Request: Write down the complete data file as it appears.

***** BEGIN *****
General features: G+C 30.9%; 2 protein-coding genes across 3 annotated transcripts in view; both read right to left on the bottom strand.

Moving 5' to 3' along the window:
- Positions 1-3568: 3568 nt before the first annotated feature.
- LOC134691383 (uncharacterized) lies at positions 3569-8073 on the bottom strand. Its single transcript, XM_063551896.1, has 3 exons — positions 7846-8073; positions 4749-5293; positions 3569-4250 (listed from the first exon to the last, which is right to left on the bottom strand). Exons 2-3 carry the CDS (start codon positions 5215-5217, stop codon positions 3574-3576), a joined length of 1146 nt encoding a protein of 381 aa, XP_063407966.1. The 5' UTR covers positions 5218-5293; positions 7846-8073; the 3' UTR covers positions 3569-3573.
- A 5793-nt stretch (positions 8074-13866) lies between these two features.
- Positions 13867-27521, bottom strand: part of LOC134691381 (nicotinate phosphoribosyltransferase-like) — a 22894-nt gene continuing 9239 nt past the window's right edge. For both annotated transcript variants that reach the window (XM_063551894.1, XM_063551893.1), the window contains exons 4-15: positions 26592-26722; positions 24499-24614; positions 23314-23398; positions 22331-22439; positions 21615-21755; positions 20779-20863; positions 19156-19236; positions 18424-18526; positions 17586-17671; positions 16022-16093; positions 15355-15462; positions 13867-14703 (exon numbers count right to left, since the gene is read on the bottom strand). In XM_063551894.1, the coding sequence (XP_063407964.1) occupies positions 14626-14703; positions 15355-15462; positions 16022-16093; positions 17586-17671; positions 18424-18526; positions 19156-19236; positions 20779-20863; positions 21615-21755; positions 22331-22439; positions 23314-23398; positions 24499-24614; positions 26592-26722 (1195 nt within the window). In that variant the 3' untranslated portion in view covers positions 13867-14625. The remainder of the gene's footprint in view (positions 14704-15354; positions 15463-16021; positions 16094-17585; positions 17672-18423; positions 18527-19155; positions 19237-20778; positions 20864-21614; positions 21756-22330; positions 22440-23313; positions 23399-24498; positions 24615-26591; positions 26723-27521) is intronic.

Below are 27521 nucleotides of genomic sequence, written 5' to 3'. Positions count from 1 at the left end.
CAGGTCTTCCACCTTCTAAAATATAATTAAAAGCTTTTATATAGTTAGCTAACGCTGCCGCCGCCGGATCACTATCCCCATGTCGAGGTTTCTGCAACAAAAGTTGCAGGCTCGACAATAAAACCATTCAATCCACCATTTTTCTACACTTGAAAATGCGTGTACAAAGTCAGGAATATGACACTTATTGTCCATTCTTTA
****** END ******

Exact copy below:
General features: G+C 30.9%; 2 protein-coding genes across 3 annotated transcripts in view; both read right to left on the bottom strand.

Moving 5' to 3' along the window:
- Positions 1-3568: 3568 nt before the first annotated feature.
- LOC134691383 (uncharacterized) lies at positions 3569-8073 on the bottom strand. Its single transcript, XM_063551896.1, has 3 exons — positions 7846-8073; positions 4749-5293; positions 3569-4250 (listed from the first exon to the last, which is right to left on the bottom strand). Exons 2-3 carry the CDS (start codon positions 5215-5217, stop codon positions 3574-3576), a joined length of 1146 nt encoding a protein of 381 aa, XP_063407966.1. The 5' UTR covers positions 5218-5293; positions 7846-8073; the 3' UTR covers positions 3569-3573.
- A 5793-nt stretch (positions 8074-13866) lies between these two features.
- Positions 13867-27521, bottom strand: part of LOC134691381 (nicotinate phosphoribosyltransferase-like) — a 22894-nt gene continuing 9239 nt past the window's right edge. For both annotated transcript variants that reach the window (XM_063551894.1, XM_063551893.1), the window contains exons 4-15: positions 26592-26722; positions 24499-24614; positions 23314-23398; positions 22331-22439; positions 21615-21755; positions 20779-20863; positions 19156-19236; positions 18424-18526; positions 17586-17671; positions 16022-16093; positions 15355-15462; positions 13867-14703 (exon numbers count right to left, since the gene is read on the bottom strand). In XM_063551894.1, the coding sequence (XP_063407964.1) occupies positions 14626-14703; positions 15355-15462; positions 16022-16093; positions 17586-17671; positions 18424-18526; positions 19156-19236; positions 20779-20863; positions 21615-21755; positions 22331-22439; positions 23314-23398; positions 24499-24614; positions 26592-26722 (1195 nt within the window). In that variant the 3' untranslated portion in view covers positions 13867-14625. The remainder of the gene's footprint in view (positions 14704-15354; positions 15463-16021; positions 16094-17585; positions 17672-18423; positions 18527-19155; positions 19237-20778; positions 20864-21614; positions 21756-22330; positions 22440-23313; positions 23399-24498; positions 24615-26591; positions 26723-27521) is intronic.

Below are 27521 nucleotides of genomic sequence, written 5' to 3'. Positions count from 1 at the left end.
CAGGTCTTCCACCTTCTAAAATATAATTAAAAGCTTTTATATAGTTAGCTAACGCTGCCGCCGCCGGATCACTATCCCCATGTCGAGGTTTCTGCAACAAAAGTTGCAGGCTCGACAATAAAACCATTCAATCCACCATTTTTCTACACTTGAAAATGCGTGTACAAAGTCAGGAATATGACACTTATTGTCCATTCTTTA